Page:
In Chinese, there is no space between words (groups of characters). I have heard that most of the time there is no confusion possible. But is there any Chinese sentence where there are multiple ways to group characters together, thus providing multiple meanings?

Such a sentence (if it exists) should be qualified as non-associative.


According the answers below, I should make some clarifications about what is asked in this post: it is not really about finding a sentence having several possible punctuations providing different meaning. By a "group of characters" I don't mean characters between two successives punctuations, but I just mean a word. Consider the following generic Chinese sentence (where ▢ represents a character):


Then group the characters to make words into a meaningful sentence, for example:


where each [▢...▢] is a single word. Then we are looking for a sentence where there is an other meaningful way to group the characters, for example:


providing an other meaning.

  • 下雨天留客天天留我不留。民可使由之不可使知之。
    – joehua
    Commented Dec 14, 2021 at 11:04
  • Isn't punctuation a way of grouping words?
    – joehua
    Commented Dec 17, 2021 at 1:03
  • @joehua Sure but I don't ask about words grouping, but characters grouping into words. Commented Dec 17, 2021 at 2:27

6 Answers 6


This sentence appears in the Analects of Confucius. It has stirred up controversies over the past 2,500 years. The first way of punctuation is deemed against Confucius' ideology. So spawns different ways of punctuation.

民可使由之,不可使知之。 People can be sent away to do things but don't let them know why they do it. Basically, people are ordered to do things. No questions asked.

民可,使由之,不可,使知之。 For those capable people, let them do whatever they want to. Otherwise, educate them.

民可使,由之,不可使,知之。 If people can be ordered to do what you want them to do, let them do it. Otherwise, educate them.

民可使,由之不可;使知之。 People can be sent away for things but can't let them do whatever they want to. They need to be educated.

民可使由之?不。可使知之。 Can people be allowed to do whatever they want to? No. They need to be educated.


I used this example in my answer to another question 下雨天留客天留人不留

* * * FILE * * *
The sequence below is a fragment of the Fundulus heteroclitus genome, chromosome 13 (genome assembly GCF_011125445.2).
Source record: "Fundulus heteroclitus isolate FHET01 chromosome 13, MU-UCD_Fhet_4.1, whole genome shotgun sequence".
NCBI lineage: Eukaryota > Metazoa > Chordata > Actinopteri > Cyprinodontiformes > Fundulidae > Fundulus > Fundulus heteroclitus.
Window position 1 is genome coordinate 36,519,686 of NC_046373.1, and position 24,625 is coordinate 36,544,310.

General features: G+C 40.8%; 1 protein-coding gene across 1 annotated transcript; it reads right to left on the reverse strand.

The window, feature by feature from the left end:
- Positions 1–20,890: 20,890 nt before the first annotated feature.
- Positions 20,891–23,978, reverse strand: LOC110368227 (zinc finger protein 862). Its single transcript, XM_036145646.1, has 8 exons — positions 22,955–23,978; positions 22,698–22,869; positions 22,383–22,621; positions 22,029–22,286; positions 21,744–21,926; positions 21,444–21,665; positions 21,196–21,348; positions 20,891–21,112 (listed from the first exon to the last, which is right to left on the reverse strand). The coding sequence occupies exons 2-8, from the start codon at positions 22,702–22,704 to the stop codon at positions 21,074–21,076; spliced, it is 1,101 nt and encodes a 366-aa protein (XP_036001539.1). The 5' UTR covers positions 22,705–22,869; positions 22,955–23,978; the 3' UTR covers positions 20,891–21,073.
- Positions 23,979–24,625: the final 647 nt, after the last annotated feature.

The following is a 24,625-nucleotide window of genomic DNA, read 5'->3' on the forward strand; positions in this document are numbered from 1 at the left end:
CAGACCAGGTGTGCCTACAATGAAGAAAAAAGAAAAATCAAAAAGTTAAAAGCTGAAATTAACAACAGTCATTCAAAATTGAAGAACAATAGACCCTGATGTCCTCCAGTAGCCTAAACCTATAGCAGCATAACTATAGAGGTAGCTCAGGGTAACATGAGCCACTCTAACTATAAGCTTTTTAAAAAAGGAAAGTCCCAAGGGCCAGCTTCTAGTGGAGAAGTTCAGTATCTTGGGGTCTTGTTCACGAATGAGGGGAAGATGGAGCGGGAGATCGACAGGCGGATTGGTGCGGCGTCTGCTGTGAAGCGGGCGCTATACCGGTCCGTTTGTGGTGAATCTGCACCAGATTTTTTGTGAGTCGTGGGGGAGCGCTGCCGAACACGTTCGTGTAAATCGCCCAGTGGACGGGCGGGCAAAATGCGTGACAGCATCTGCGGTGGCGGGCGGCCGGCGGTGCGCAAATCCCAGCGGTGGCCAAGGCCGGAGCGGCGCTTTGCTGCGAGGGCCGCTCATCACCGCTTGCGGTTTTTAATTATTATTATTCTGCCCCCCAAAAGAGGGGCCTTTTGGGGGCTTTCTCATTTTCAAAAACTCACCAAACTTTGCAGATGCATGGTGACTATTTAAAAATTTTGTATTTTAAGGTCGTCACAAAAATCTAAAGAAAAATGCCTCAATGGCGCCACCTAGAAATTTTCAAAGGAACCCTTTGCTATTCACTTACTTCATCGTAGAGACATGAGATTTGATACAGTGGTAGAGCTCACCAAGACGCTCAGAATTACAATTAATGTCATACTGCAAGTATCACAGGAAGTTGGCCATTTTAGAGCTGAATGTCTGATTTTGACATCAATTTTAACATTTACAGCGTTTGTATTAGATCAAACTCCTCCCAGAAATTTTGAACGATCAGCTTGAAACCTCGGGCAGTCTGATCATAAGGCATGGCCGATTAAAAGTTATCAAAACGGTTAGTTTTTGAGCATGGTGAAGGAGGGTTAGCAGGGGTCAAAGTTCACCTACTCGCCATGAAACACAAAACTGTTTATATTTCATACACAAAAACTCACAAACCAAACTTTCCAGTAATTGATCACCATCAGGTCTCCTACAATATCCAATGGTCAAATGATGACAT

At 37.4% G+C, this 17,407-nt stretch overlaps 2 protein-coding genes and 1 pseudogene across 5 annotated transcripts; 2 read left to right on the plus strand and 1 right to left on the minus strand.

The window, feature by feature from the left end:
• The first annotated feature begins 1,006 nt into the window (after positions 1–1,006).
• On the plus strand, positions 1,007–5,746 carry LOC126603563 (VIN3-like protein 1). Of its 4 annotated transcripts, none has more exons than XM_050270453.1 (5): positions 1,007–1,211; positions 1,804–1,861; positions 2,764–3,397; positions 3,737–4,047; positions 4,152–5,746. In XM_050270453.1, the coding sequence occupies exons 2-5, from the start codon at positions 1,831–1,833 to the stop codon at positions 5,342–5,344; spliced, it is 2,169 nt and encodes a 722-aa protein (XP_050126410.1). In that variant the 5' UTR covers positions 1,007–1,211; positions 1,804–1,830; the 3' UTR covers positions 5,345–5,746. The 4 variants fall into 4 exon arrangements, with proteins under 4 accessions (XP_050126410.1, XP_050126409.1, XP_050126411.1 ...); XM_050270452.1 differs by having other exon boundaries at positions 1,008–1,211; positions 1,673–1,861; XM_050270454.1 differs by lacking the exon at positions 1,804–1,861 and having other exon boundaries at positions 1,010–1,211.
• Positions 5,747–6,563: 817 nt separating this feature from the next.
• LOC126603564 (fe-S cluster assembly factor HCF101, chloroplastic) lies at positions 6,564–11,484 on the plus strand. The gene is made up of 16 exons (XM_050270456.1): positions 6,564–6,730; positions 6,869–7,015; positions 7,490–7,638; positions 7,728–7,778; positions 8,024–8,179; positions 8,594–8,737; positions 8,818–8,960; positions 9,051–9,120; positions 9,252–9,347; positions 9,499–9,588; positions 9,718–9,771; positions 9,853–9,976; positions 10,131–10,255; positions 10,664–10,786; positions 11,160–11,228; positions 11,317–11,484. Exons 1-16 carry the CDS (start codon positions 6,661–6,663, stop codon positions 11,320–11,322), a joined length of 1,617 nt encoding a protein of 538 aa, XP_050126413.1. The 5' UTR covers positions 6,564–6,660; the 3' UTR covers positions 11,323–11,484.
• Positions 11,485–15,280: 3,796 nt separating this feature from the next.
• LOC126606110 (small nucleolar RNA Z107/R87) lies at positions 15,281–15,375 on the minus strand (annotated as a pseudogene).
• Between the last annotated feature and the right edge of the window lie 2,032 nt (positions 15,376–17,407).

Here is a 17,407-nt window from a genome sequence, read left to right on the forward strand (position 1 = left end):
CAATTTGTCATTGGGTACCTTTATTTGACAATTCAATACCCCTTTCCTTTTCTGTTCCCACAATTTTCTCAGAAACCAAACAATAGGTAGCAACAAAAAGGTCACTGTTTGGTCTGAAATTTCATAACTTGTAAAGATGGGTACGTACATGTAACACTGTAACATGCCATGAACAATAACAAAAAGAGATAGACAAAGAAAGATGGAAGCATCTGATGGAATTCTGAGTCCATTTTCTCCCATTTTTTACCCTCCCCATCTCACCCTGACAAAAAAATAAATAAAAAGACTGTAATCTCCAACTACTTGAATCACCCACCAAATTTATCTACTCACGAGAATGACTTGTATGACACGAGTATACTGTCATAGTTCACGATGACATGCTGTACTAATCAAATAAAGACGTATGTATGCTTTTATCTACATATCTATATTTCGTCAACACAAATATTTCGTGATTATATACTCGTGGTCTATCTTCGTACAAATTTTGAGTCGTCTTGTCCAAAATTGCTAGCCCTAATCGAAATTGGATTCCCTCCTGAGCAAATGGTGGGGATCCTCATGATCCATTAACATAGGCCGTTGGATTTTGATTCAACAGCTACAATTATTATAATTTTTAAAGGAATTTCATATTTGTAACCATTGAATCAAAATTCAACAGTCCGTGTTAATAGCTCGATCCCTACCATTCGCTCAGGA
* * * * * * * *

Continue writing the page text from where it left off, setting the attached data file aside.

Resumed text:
下雨天留客,天留人不留。 It is raining as if heaven is keeping the guest here. Even heaven is keeping the guest here, this person (the host) does not

下雨天, 留客天, 留人不? 留! It is a rainy day, a day to keep your guest, do I keep the guest? Yes, I do

The story:

A guest was annoying the host. The host eventually asked him to leave. As the guest left, it rained. It is not kind to kick people out when it is raining outside, But the host has had enough of this guest, so he wrote 下雨天留客 天留人不留 on paper to show he didn't care it was raining, he wanted the guest to go. The man saw the writing and noticed there were no punctuation marks, so he add some to it and changed the wringing to 下雨天, 留客天, 留人不? 留! And thanked the host for kindly keeping him


Now some practical examples:

有[才能][才能]當這職位 = have [ability] [only then can] hold this job

[傷心地]離開這個[傷心地] = [sorrowly] leave this [sad place]

[去向]他追債後不知[去向] = [went to] him to correct a debt. Then no one knows his [whereabout]

見園中花草了[無生氣],老爺大為[生氣]地責駡園丁 = Seeing that the flowers and plants in the garden were [lifeless], the master scolded the gardener [angrily]

The above example illustrated many characters have multi-functions. Depending on their position in a sentence, the same characters can mean completely different things


Here are some jokes based on the different ways of grouping words:

  • 欢迎新老师生前来就餐
    • 欢迎/新老/师生/前来就餐
    • 欢迎/新老师/生前/来就餐
  • 武汉市长江大桥欢迎您
    • 武汉市/长(cháng)江大桥/欢迎您
    • 武汉/市长(zhǎng)/江大桥/欢迎您
  • 举报毒品违法犯罪活动有奖
    • 举报 / 毒品 违法犯罪活动 / 有奖
    • 举报毒品 违法 / 犯罪活动 有奖
  • 广州市人和母猪配种基地
    • 广州市 / 人和(a town in Guangdong) / 母猪 配种 基地
    • 广州市 / 人 和 母猪 / 配种 基地
  • 小偷在上海被捕时高喊道:“我一定要当上海贼王!”
    • 我/一定要/当/上海/贼王!
    • 我/一定要/当上/海贼王!


護士:小心-肝 watch out for your liver.
病人:小-心肝 little darling.


Sometimes the start and end of words can overlap ambiguously (however when spoken, the speaker will pause to indicate word boundaries):

他经常教课,每一个星期二十次。 (He often teaches class, 10 times every Tuesday.)
他经常教课,每一个星期二十次。 (He often teaches class, 20 times every week.)

爱上一个女人。 (I fell in love with a woman.)
我爱上一个女人。 (I love the last woman.)

它是一个人不喜欢的活动。 (It is an activity disliked by people.)
它是一个人不喜欢的活动。 (It is an activity disliked by one person.)

一点点就好。 (A little is fine.)
一点点就好。 (Ordering at one o'clock is fine.)

My teacher sent me this funny one:

我是数学王子秦老师! 秦老师,你好! 我姓王。 不好意思,王老师

我是数学王子秦老师! (I am the mathematics prince, Teacher Qin!)
我是数学王子秦老师! (I am the mathematics teacher Wang Ziqin!)

And, of course, there's the hilarious:

先进性教育 (cutting-edge education)
先进性教育 (advanced sexual education)

And the often mistranslated:

小心地滑 (caution: slippery floor)
小心地 (slip cautiously)

Non-associativity-based ambiguity is often seen in sentences using 和:

妈妈不允许和他出去玩。 (Mother does not let me go out and play with him.)
妈妈不允许我和他出去玩。 (Mother does not let me nor him go out and play.)

This ambiguity is also one of the reasons why we avoid using double-的:

黑色的包里的书是我的。 (The book in the black bag is mine.)
黑色的包里的书是我的。 (The black book in the bag is mine.)


The same as the English, a sentence can be manipulated by the "punctuations", so does Chinese.

下雨天, 留客天, 天留, 我不留。On a rainy day, it's an occasion that people should kindly ask the guest to stay, now the sky is offering for the guest to stay (by raining), but I'm not willing to offer the guest to stay.

下雨天, 留客天, 天留我不? 留。On a rainy day, it's an occasion that people should kindly ask the guest to stay, Is the sky willing/offering me to stay? Yes (answer from the sky).

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